Some common protocol are

  • Hypertext Transfer Protocol ( HTTP )
  • File Transfer Protocol ( FTP )
  • Simple Mail Transfer Protocol ( SMTP )


In order to make the internet, the internet, there was a lot of work which has gone into every small detail. In a way, the internet is indeed a series of tubes. If the OSI model didn’t exist, we wouldn’t have this flexible flow of data that we have. Let me take you through just a quick summary of what exactly happens when you send a simple message to someone.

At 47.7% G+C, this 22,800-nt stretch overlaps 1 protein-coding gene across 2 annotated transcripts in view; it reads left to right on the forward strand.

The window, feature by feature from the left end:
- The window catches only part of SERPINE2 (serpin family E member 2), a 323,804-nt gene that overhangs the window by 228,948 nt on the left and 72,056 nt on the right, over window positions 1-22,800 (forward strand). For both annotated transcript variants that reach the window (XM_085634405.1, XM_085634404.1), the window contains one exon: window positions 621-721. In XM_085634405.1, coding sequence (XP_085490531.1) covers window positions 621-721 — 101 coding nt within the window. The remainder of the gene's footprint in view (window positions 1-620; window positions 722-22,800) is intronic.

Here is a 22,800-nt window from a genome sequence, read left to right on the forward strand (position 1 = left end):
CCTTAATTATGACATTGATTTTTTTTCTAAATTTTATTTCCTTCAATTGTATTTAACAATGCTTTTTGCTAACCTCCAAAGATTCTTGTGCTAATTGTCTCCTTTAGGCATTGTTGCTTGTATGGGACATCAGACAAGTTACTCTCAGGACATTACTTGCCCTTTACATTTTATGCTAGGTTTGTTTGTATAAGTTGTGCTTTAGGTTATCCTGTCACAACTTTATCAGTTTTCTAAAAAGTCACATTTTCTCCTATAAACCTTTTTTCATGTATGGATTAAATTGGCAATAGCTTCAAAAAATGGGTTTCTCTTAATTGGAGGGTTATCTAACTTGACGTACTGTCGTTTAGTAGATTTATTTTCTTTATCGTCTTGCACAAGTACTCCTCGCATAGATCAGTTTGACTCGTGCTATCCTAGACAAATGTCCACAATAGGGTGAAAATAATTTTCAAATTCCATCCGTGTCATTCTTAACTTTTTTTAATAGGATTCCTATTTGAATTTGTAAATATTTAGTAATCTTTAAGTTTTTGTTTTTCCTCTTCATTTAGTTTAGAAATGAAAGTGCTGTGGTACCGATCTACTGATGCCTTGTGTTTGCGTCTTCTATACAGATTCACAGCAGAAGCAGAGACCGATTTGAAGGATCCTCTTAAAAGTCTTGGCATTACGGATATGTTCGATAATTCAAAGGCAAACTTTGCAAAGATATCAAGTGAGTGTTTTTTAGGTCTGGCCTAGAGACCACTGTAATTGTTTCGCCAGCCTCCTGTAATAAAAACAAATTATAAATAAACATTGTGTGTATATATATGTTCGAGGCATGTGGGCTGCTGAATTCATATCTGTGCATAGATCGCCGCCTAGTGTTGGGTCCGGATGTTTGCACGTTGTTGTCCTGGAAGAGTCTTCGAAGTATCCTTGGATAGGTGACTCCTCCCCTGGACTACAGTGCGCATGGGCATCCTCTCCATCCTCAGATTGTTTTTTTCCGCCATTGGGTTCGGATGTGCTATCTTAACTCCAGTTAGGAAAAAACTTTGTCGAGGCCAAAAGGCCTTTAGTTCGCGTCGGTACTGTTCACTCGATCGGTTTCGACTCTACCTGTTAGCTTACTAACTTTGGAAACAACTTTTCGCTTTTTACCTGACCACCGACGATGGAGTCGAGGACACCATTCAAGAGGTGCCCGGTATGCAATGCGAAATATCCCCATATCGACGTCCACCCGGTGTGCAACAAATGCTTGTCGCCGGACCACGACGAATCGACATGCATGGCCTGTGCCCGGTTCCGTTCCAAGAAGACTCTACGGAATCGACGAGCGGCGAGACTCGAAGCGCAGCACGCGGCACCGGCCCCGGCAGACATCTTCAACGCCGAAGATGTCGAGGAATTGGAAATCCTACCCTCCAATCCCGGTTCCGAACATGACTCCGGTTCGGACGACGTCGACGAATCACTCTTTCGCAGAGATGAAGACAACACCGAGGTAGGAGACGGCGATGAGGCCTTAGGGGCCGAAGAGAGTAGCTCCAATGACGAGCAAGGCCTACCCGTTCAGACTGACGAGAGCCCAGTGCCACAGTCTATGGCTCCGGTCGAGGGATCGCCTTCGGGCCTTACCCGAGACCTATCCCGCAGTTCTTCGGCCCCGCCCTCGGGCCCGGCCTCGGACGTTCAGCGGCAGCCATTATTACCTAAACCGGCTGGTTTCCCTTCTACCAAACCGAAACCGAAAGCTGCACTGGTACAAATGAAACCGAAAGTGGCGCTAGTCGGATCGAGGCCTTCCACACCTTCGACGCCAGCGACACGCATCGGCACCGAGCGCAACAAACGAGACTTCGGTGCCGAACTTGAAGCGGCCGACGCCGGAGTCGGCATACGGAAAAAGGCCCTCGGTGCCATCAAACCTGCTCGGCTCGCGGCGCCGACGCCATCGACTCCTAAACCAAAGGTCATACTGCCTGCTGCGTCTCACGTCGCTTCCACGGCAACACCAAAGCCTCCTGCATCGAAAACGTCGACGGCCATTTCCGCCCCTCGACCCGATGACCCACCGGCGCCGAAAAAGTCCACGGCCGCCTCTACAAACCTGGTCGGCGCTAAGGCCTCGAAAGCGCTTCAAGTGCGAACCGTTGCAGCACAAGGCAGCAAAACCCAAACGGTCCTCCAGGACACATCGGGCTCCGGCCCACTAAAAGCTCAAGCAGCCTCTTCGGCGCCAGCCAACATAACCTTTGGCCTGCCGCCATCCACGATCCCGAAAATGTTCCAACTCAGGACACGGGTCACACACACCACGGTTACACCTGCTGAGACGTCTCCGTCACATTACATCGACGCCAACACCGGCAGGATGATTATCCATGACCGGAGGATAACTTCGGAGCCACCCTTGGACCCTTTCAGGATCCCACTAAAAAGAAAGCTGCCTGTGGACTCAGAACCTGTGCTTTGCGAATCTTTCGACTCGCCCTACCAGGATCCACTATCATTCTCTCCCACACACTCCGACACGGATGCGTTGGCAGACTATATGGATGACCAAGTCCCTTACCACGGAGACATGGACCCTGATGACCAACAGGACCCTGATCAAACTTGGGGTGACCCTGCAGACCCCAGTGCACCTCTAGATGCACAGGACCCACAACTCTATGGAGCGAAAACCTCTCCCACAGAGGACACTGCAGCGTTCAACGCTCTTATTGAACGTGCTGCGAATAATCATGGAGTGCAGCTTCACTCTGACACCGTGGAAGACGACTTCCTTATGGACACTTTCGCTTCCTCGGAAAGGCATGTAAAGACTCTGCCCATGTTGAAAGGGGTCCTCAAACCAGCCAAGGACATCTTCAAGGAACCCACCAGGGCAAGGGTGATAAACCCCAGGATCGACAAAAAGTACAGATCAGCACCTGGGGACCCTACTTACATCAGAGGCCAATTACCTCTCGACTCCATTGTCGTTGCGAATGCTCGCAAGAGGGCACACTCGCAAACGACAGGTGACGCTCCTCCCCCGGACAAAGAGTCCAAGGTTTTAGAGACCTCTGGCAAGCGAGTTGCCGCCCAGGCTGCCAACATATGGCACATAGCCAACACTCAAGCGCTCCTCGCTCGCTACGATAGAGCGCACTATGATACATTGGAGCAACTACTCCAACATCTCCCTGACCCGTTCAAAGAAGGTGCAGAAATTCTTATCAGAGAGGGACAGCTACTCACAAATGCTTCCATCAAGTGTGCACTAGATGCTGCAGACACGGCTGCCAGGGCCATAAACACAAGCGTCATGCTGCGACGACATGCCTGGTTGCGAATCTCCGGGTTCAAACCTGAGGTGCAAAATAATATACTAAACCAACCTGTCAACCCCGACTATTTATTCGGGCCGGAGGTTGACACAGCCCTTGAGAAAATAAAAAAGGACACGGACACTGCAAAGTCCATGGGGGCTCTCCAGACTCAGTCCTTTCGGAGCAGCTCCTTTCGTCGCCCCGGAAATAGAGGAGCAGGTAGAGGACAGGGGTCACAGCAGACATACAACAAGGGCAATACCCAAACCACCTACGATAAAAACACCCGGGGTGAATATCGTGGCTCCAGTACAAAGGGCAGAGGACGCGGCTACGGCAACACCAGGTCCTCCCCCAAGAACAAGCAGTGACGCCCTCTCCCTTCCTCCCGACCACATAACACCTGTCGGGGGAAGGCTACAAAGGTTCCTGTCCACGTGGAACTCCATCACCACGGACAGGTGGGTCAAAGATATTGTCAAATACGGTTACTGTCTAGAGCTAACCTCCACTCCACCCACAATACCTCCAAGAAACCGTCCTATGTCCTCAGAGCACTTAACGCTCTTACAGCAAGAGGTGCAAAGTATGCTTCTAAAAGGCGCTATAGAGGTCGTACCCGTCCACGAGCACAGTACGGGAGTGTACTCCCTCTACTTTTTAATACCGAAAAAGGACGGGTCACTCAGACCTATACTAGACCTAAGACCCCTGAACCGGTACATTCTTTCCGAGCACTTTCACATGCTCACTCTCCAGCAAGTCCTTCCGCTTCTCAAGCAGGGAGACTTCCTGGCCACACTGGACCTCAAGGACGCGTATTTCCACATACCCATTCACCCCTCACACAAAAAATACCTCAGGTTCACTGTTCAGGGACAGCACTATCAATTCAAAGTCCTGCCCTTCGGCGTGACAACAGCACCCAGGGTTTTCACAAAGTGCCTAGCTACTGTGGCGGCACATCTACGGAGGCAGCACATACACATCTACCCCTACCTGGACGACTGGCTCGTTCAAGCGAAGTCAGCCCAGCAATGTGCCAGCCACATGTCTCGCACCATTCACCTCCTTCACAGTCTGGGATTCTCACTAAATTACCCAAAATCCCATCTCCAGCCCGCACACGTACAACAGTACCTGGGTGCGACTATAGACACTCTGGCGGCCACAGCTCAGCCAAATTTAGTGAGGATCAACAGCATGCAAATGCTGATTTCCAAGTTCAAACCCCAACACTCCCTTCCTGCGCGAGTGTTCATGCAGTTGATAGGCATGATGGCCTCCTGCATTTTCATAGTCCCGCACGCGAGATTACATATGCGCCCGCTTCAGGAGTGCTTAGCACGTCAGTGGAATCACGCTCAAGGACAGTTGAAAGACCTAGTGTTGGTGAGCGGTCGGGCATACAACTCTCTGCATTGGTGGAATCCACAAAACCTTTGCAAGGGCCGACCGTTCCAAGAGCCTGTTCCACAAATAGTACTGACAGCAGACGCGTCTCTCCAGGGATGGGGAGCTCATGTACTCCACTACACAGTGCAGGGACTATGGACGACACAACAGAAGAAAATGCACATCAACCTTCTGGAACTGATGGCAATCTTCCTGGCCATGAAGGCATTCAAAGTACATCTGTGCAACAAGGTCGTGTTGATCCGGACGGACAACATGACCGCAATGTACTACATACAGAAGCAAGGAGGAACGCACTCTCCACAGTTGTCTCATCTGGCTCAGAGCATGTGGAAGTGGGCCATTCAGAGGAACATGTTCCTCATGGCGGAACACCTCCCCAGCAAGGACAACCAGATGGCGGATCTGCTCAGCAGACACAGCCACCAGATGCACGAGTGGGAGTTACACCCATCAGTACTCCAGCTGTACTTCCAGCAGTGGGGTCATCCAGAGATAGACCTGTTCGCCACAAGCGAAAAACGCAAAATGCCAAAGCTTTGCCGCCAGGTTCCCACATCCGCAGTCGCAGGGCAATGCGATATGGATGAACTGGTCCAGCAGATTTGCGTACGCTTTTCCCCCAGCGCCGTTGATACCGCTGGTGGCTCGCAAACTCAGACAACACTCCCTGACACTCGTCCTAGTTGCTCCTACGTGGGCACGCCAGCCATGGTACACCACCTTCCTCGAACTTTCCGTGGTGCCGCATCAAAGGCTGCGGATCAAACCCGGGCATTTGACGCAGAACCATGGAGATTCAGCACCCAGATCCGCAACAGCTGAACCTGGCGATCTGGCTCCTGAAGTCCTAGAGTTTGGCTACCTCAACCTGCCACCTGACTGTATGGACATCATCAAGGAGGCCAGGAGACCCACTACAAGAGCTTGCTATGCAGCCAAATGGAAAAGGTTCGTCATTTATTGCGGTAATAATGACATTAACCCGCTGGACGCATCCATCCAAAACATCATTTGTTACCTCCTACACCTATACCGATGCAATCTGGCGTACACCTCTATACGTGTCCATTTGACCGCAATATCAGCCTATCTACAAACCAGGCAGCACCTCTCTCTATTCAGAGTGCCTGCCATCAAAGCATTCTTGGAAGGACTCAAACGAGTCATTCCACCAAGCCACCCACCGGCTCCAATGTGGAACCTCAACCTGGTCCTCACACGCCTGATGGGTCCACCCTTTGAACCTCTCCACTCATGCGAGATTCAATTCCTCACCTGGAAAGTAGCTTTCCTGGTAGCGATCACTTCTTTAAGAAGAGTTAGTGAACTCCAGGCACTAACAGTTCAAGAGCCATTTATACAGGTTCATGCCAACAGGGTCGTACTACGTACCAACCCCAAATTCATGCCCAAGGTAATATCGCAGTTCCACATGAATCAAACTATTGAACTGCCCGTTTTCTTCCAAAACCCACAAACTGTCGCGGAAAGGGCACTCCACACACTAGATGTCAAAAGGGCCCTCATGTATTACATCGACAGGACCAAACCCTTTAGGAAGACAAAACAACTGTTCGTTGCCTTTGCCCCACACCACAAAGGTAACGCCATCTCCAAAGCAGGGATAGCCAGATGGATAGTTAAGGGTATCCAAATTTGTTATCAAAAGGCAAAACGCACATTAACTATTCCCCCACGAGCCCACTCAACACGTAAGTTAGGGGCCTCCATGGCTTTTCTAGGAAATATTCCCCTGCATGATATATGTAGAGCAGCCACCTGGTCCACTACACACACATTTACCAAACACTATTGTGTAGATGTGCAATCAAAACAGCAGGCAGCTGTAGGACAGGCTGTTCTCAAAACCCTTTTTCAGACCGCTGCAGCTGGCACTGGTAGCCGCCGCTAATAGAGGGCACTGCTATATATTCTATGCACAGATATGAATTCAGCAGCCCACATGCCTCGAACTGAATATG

When you send a file to someone, you software sends the file over to the application layer which than will pick the FTP protocol and pass the file over to the presentation layer, which will compress the data or encrypt the data which will then be passed through the session layer. Session layer will than open a communication session, the data will then hit the transport layer which it will be broken down into segments, then segments will further be broken down into packets in the network layer. The network layer will than pass the data to the data link layer, which will break down the data into frames, these frames will be passed to the physical layer and be converted into bitstreams of 1s and 0s to send through a physical medium such as your LAN cables. The data will then follow a path which leads to the receiver’s computer, once there, everything repeats, but in reverse.